My New Fascination: Kissing the Pink – Naked

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Kissing the Pink is one of the most unique bands I’ve had the pleasure to listen to. They’ve got a simultaneously appreciation both for new-wave and synth-pop together and with those two genres, you can only create wonders. At least if your name is just that. The band consisted of the members George Stewart (Keyboards/Vocals), Jon Kingsley Hall (Keyboards/Synthesizer/Vocals), Josephine Wells (Saxophone/Vocals), Nicholas Whitecross (Guitar/Vocals),  Peter Barnett (Bass/Violin/Vocals) and Stevie Cusack (Drums/Percussion/Vocals). Even though Simon Aldridge also was in the band, he wasn’t involved with their first release, which is the one I’m covering. Their first release, “Naked“, was released in 1983 by Magnet Records and was mostly a synth-pop record. It had some features that could be pinpointed to new-wave and a range of different songs on the album, including different styles. Others whom were involved in the creation of their first record, when it comes to different aspect, where amongst others the producers Colin Thurston, David King, Neil Richmond, Peter Walsh and Kissing the Pink themselves. The cover was made by the now legendary UK design company Shoot That Tiger!. Do also remember that not all of them were producers in the sense, some of them were the engineers and mixers of the album, too. But they’re currently not attributed for it on Discogs. Find out more about this journey into their first album, down below.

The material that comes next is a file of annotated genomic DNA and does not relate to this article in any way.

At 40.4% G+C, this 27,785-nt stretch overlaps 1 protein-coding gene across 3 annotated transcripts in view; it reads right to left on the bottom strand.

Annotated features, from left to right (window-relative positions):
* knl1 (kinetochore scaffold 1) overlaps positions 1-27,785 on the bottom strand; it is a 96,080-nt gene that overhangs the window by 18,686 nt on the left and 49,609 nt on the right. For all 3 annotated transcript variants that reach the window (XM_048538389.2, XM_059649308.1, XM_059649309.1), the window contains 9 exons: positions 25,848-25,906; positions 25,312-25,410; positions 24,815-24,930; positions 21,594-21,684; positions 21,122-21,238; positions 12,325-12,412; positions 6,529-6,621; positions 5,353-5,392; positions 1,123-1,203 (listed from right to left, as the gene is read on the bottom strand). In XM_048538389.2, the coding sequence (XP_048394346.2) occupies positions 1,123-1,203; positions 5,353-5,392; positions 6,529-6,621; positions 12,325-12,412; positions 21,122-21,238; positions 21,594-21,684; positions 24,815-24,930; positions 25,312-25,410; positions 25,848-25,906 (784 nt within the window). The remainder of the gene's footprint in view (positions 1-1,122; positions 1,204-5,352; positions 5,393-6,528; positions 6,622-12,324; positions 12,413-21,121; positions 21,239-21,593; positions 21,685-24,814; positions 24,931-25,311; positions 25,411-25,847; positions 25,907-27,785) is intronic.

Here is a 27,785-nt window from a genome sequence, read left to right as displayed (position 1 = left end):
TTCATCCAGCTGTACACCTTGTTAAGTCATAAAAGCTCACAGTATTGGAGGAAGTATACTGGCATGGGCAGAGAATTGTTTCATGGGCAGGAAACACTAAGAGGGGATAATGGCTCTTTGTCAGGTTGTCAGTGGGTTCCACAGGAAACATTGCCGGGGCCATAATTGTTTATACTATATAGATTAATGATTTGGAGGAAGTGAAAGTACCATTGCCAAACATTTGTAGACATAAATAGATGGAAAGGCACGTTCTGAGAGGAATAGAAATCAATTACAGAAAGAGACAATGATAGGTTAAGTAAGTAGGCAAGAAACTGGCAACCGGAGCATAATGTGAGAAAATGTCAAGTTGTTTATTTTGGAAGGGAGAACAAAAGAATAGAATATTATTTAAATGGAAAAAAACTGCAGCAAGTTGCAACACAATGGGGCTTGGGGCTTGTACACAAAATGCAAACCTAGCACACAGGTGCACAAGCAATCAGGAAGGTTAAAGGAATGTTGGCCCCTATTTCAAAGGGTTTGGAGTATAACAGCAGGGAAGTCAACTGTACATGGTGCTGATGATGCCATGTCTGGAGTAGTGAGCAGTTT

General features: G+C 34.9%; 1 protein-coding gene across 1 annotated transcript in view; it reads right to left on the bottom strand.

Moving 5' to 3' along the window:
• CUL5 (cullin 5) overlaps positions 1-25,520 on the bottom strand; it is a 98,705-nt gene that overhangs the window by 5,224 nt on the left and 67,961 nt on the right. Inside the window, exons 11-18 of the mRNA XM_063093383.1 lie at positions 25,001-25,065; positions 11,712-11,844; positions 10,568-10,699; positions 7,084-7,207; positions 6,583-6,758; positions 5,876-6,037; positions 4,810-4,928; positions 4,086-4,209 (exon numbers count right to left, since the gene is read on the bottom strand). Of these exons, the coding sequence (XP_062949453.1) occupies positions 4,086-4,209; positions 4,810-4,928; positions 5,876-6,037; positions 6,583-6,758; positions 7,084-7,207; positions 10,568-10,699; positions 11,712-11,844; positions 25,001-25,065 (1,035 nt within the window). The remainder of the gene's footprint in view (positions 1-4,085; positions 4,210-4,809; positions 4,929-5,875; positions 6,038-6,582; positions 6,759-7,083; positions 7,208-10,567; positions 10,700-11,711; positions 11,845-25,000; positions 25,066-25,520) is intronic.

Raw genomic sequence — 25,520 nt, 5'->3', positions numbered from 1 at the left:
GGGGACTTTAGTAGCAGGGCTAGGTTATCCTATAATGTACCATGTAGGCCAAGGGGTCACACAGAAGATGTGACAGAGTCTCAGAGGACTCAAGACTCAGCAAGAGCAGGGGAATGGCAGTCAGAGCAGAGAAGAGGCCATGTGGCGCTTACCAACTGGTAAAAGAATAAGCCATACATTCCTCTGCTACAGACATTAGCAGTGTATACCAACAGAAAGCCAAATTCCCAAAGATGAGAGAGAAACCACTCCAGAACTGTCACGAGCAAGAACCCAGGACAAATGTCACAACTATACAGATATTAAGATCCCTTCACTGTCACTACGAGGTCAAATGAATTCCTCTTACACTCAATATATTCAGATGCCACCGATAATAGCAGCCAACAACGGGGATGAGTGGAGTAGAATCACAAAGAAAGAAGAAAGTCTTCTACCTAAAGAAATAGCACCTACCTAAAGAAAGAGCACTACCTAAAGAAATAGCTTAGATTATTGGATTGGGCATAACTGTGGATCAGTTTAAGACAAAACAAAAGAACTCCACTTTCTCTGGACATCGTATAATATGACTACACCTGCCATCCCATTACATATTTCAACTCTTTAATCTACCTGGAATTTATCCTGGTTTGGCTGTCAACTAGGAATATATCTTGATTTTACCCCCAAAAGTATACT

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My New Fascination: Vibø – One To Many

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So, we’re at it again, making these My New Fascinations a blast for every reader. Since we try to keep the material interesting, we’ve been sifting through the half-empty boxes and found a release that will be suitable for you all. A band you must know about, whom we thought were danish after reading their name. Just kidding, but I think you’re going to find this pretty intriguing. I don’t know much about this band since they’ve only released one album, but it’s pretty frantic and dim when you go at it. The melancholic intent, the swift passages and the combination with synthesizer mayhem just lures the best of us.

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My New Fascination (Special Ed. 2): Null And Void – Possibilities (Discoverable Thoughts)

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This is a special-edition of My New Fascination which is directed at the wonderful guy who owns Bunkerpop. It will contain one of two reviews, one of the re-issued version of Coïtus Int. first release “Dead Excitement E.P.” but also of Null And Void and their brand new release of material recorded in between 1981-1982 titled “Possibilities (Discoverable Thoughts)“, which will be featured in Special Ed. 2. In this edition, I’ll go through the Null And Void release. You should support Bunkerpop by venturing over to his website and ordering these two gems, which will aid the label-owner in his quest of seeking out and preserving old gems.

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My New Fascination (Special Ed. 1): Coïtus Int. – Dead Excitement E.P. (Re-Issue)

This is a special-edition of My New Fascination which is directed at the wonderful guy who owns Bunkerpop. It will contain one of two reviews, one of the re-issued version of Coïtus Int. first release “Dead Excitement E.P.” but also of Null And Void and their brand new release of material recorded in between 1981-1982 titled “Possibilities (Discoverable Thoughts)“, which will be featured in Special Ed. 2. In this edition, I’ll go through the Coïtus Int. re-issue. You should support Bunkerpop by venturing over to his website and ordering these two gems, which will aid the label-owner in his quest of seeking out and preserving old gems.

Coïtus Int. – Dead Excitement E.P. (Re-Issue)